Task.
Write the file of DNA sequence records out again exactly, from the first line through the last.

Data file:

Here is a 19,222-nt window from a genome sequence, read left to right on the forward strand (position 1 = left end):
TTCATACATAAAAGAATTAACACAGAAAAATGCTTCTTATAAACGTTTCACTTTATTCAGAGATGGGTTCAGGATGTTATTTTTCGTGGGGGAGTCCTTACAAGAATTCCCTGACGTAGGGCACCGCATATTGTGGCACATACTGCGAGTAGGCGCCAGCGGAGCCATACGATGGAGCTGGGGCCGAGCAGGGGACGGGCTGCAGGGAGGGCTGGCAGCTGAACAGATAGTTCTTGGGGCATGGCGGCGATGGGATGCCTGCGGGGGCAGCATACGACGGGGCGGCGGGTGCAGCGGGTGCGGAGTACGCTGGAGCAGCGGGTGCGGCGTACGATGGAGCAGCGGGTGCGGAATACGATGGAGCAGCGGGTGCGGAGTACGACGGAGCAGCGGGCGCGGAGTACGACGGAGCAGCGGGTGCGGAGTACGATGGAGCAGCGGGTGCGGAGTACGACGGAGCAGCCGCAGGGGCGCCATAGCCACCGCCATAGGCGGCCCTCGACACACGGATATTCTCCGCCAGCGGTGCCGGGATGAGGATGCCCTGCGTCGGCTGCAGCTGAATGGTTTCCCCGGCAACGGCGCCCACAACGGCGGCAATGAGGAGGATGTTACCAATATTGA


Here is a 19,222-nt window from a genome sequence, read left to right on the forward strand (position 1 = left end):
TTCATACATAAAAGAATTAACACAGAAAAATGCTTCTTATAAACGTTTCACTTTATTCAGAGATGGGTTCAGGATGTTATTTTTCGTGGGGGAGTCCTTACAAGAATTCCCTGACGTAGGGCACCGCATATTGTGGCACATACTGCGAGTAGGCGCCAGCGGAGCCATACGATGGAGCTGGGGCCGAGCAGGGGACGGGCTGCAGGGAGGGCTGGCAGCTGAACAGATAGTTCTTGGGGCATGGCGGCGATGGGATGCCTGCGGGGGCAGCATACGACGGGGCGGCGGGTGCAGCGGGTGCGGAGTACGCTGGAGCAGCGGGTGCGGCGTACGATGGAGCAGCGGGTGCGGAATACGATGGAGCAGCGGGTGCGGAGTACGACGGAGCAGCGGGCGCGGAGTACGACGGAGCAGCGGGTGCGGAGTACGATGGAGCAGCGGGTGCGGAGTACGACGGAGCAGCCGCAGGGGCGCCATAGCCACCGCCATAGGCGGCCCTCGACACACGGATATTCTCCGCCAGCGGTGCCGGGATGAGGATGCCCTGCGTCGGCTGCAGCTGAATGGTTTCCCCGGCAACGGCGCCCACAACGGCGGCAATGAGGAGGATGTTACCAATATTGA